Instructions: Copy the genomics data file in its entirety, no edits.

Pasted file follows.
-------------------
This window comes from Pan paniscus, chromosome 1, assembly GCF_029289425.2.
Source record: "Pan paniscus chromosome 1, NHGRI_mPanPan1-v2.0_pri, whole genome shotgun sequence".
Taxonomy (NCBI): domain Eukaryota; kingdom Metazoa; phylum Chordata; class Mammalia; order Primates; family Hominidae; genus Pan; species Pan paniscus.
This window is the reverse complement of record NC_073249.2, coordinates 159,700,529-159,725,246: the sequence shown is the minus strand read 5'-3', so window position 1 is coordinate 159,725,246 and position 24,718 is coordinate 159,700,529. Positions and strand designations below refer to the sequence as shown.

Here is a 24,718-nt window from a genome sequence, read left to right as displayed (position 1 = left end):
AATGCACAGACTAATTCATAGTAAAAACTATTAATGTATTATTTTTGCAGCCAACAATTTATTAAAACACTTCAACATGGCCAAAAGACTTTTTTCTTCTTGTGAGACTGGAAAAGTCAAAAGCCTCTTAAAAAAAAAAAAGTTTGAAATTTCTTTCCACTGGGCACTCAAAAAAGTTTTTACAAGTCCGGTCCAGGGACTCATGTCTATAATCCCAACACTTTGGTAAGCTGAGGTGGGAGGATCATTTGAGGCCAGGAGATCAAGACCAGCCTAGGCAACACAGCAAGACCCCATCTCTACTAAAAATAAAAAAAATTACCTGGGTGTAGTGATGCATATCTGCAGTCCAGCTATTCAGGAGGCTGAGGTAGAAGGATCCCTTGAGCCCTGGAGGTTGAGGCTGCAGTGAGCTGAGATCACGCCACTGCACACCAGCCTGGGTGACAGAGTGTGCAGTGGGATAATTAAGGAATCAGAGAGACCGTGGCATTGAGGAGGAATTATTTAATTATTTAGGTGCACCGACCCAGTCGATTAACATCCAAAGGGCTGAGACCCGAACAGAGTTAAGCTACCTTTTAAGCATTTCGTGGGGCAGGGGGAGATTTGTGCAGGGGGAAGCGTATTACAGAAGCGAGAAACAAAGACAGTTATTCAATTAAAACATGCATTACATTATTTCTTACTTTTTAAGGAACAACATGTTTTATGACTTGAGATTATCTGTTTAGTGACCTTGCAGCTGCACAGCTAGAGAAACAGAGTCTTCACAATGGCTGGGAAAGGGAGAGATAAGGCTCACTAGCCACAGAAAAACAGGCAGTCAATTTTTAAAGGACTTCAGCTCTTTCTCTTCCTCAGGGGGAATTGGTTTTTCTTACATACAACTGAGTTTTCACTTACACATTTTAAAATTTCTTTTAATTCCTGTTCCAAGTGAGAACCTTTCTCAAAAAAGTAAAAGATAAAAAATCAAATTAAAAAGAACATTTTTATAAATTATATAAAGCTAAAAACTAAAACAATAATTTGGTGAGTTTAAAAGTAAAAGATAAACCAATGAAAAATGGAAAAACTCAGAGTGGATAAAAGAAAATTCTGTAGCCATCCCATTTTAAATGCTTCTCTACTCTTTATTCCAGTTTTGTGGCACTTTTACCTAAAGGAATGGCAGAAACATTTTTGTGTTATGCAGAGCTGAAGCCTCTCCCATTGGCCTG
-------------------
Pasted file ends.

This window comes from Pan paniscus, chromosome 1, assembly GCF_029289425.2.
Source record: "Pan paniscus chromosome 1, NHGRI_mPanPan1-v2.0_pri, whole genome shotgun sequence".
Taxonomy (NCBI): domain Eukaryota; kingdom Metazoa; phylum Chordata; class Mammalia; order Primates; family Hominidae; genus Pan; species Pan paniscus.
This window is the reverse complement of record NC_073249.2, coordinates 159,700,529-159,725,246: the sequence shown is the minus strand read 5'-3', so window position 1 is coordinate 159,725,246 and position 24,718 is coordinate 159,700,529. Positions and strand designations below refer to the sequence as shown.

Here is a 24,718-nt window from a genome sequence, read left to right as displayed (position 1 = left end):
AATGCACAGACTAATTCATAGTAAAAACTATTAATGTATTATTTTTGCAGCCAACAATTTATTAAAACACTTCAACATGGCCAAAAGACTTTTTTCTTCTTGTGAGACTGGAAAAGTCAAAAGCCTCTTAAAAAAAAAAAAGTTTGAAATTTCTTTCCACTGGGCACTCAAAAAAGTTTTTACAAGTCCGGTCCAGGGACTCATGTCTATAATCCCAACACTTTGGTAAGCTGAGGTGGGAGGATCATTTGAGGCCAGGAGATCAAGACCAGCCTAGGCAACACAGCAAGACCCCATCTCTACTAAAAATAAAAAAAATTACCTGGGTGTAGTGATGCATATCTGCAGTCCAGCTATTCAGGAGGCTGAGGTAGAAGGATCCCTTGAGCCCTGGAGGTTGAGGCTGCAGTGAGCTGAGATCACGCCACTGCACACCAGCCTGGGTGACAGAGTGTGCAGTGGGATAATTAAGGAATCAGAGAGACCGTGGCATTGAGGAGGAATTATTTAATTATTTAGGTGCACCGACCCAGTCGATTAACATCCAAAGGGCTGAGACCCGAACAGAGTTAAGCTACCTTTTAAGCATTTCGTGGGGCAGGGGGAGATTTGTGCAGGGGGAAGCGTATTACAGAAGCGAGAAACAAAGACAGTTATTCAATTAAAACATGCATTACATTATTTCTTACTTTTTAAGGAACAACATGTTTTATGACTTGAGATTATCTGTTTAGTGACCTTGCAGCTGCACAGCTAGAGAAACAGAGTCTTCACAATGGCTGGGAAAGGGAGAGATAAGGCTCACTAGCCACAGAAAAACAGGCAGTCAATTTTTAAAGGACTTCAGCTCTTTCTCTTCCTCAGGGGGAATTGGTTTTTCTTACATACAACTGAGTTTTCACTTACACATTTTAAAATTTCTTTTAATTCCTGTTCCAAGTGAGAACCTTTCTCAAAAAAGTAAAAGATAAAAAATCAAATTAAAAAGAACATTTTTATAAATTATATAAAGCTAAAAACTAAAACAATAATTTGGTGAGTTTAAAAGTAAAAGATAAACCAATGAAAAATGGAAAAACTCAGAGTGGATAAAAGAAAATTCTGTAGCCATCCCATTTTAAATGCTTCTCTACTCTTTATTCCAGTTTTGTGGCACTTTTACCTAAAGGAATGGCAGAAACATTTTTGTGTTATGCAGAGCTGAAGCCTCTCCCATTGGCCTG